Personally, I used to find dado cuts to be a tad intimidating. Here are some things that I find help me feel comfortable about them, though:

1. Using a stacked dado set rather than a wobble blade.
2. Using a sacrificial fence if planning on using your dado blade for rabbeting.
3. Taking two or more passes for deeper dadoes so as to not remove too much material at once.
4. Making the cut slowly (slower than a normal blade) but not too slow as to encourage binding or kickback.
5. Using a sacrificial piece attached to a miter gauge or whatever you’re guiding the wood with. This also has the benefit of reducing tearout on the back of the cut.
6. Using a zero clearance insert for the table saw. I have ZCIs for every common dado width, and I always keep a few blank ZCIs around so that I could make a new one in case I need a new dado width.

Good topic I’ll be following along!

-- Bailey F - Eastern Mass.

View CharlesA's profile


3466 posts in 2879 days

#6 posted 03-14-2014 10:40 AM

Thin rips, 1/2-1/4” are very dangerous, and easy as heck with a Grr-ripper. i don’t hesitate to make short or thin rips with it.

I, too, find the aluminum taper jig to feel dangerous. Although I will probably build a slick adjustable taper jig some day, I’ve found using a plywood board (sled) with a piece screwed in that where I just unscrew one screw, change the angle, and screw it in again to work pretty well and it feels safer than the aluminum thing.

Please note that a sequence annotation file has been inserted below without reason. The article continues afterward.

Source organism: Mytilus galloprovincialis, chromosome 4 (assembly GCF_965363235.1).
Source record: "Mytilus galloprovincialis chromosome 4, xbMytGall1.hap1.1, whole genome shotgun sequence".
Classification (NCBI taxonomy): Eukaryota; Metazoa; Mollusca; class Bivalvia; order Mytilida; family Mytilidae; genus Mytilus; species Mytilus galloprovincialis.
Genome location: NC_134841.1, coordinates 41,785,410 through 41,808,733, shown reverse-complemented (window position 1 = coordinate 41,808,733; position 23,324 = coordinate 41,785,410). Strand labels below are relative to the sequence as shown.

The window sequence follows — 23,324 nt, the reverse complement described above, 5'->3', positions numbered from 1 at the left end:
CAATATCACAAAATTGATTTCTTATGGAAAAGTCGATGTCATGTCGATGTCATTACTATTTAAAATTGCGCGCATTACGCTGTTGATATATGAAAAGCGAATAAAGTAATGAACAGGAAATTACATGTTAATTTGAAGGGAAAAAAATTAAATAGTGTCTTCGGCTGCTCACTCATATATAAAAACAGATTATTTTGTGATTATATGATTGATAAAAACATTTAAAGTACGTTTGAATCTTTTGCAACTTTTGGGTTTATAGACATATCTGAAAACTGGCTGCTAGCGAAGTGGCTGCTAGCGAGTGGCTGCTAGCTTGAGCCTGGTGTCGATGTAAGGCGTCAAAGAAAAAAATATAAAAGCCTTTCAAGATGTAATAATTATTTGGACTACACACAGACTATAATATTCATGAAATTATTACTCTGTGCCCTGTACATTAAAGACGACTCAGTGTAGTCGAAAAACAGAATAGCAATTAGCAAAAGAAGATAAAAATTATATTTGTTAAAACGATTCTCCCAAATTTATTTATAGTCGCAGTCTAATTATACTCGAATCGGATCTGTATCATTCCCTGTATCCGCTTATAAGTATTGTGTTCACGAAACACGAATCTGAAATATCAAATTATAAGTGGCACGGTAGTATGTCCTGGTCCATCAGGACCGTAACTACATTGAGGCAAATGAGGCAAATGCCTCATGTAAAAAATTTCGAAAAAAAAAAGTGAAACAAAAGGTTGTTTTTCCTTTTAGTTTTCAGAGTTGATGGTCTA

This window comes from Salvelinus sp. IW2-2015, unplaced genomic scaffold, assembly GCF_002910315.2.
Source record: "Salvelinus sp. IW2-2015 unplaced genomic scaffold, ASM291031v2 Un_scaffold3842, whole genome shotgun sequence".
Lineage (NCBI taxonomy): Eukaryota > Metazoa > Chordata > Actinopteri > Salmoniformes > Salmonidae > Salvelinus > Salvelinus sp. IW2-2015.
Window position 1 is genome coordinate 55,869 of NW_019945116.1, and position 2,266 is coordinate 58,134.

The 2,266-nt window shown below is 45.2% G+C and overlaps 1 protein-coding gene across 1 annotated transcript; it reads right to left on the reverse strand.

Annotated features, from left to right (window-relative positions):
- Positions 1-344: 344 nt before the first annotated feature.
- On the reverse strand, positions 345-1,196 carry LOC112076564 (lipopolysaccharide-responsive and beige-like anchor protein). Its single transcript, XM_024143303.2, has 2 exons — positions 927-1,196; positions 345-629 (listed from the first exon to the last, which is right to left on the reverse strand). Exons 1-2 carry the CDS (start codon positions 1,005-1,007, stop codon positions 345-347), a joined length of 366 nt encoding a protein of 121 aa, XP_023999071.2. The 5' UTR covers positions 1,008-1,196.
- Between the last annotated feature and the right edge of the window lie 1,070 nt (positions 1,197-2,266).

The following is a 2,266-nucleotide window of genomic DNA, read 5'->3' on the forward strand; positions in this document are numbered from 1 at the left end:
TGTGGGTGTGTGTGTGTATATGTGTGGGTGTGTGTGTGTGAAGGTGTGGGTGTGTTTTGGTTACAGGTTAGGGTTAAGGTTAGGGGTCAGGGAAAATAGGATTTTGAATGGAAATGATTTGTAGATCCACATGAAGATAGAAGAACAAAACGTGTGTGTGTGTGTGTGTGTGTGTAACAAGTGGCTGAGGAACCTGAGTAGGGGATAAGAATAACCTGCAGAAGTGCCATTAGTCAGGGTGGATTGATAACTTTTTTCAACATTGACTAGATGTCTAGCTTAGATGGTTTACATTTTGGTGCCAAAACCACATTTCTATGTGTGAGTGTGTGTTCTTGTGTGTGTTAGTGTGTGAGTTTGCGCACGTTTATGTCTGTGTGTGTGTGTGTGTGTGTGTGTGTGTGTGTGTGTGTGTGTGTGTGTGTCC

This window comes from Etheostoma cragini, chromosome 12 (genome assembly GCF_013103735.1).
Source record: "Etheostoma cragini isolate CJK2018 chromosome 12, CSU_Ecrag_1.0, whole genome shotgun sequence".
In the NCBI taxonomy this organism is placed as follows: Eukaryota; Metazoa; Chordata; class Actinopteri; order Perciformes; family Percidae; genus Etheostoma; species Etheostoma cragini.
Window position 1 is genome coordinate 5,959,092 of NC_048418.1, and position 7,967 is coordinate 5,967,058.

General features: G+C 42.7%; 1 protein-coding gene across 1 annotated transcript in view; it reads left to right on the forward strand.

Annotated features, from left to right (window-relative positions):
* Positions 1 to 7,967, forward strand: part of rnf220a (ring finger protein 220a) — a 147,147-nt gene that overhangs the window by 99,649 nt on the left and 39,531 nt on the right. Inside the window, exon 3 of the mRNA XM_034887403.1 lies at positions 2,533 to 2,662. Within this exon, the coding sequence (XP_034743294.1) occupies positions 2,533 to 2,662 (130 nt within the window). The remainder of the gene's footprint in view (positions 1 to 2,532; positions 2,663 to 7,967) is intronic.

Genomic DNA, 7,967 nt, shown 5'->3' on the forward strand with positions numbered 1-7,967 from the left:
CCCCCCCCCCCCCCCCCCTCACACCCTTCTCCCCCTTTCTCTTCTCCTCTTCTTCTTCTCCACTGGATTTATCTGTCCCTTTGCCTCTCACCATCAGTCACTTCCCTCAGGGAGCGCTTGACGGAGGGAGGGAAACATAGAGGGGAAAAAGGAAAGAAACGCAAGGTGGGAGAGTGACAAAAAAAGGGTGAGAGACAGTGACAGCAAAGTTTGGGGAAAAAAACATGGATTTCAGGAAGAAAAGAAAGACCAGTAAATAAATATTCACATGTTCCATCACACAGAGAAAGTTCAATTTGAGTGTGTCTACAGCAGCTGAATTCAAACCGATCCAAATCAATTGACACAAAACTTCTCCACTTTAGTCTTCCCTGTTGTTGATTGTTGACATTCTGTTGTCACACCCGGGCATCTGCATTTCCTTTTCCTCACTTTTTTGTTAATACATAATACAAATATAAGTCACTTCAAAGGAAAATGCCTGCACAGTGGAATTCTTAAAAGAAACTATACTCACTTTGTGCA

Bottom line: if there’s no way for me to do it in a way that I feel is as safe as a regular cut, I’ll find another way to do it. If the bandsaw can do it, that seems like a safer option.

-- "Man is the only animal which devours his own, for I can apply no milder term to the general prey of the rich on the poor." ~Thomas Jefferson

View Minorhero's profile


373 posts in 3686 days

#7 posted 03-14-2014 10:45 AM

Cove cuts and raised panel cuts. Both require jigs to work, the cover cut is clamped to your table saw which always bothers me and the raised panel cut just freaks me out having all that wood hanging out in the air.

View Robert Tidwell's profile

Robert Tidwell

19 posts in 2699 days

#8 posted 03-14-2014 02:29 PM

The most dangerous cuts for me on the table saw so far have been thin strips. I have seen multiple jigs that are simple to make that will help make cutting thin strips much easier, but have yet to make one.

As for general table saw safety, a cross-cut sled is a great thing to utilize. It is simple to make, inexspensive, and worth it’s weight in gold. I made my first one last week and used it for the first time last night and I felt 100% in control of the cut I was making, with still fearing the saw, of course ;).

View DrDirt's profile


4615 posts in 4824 days

#9 posted 03-14-2014 02:42 PM

If you read the stories on injuries – - the most dangerous cut is that “last cut of the day when tired”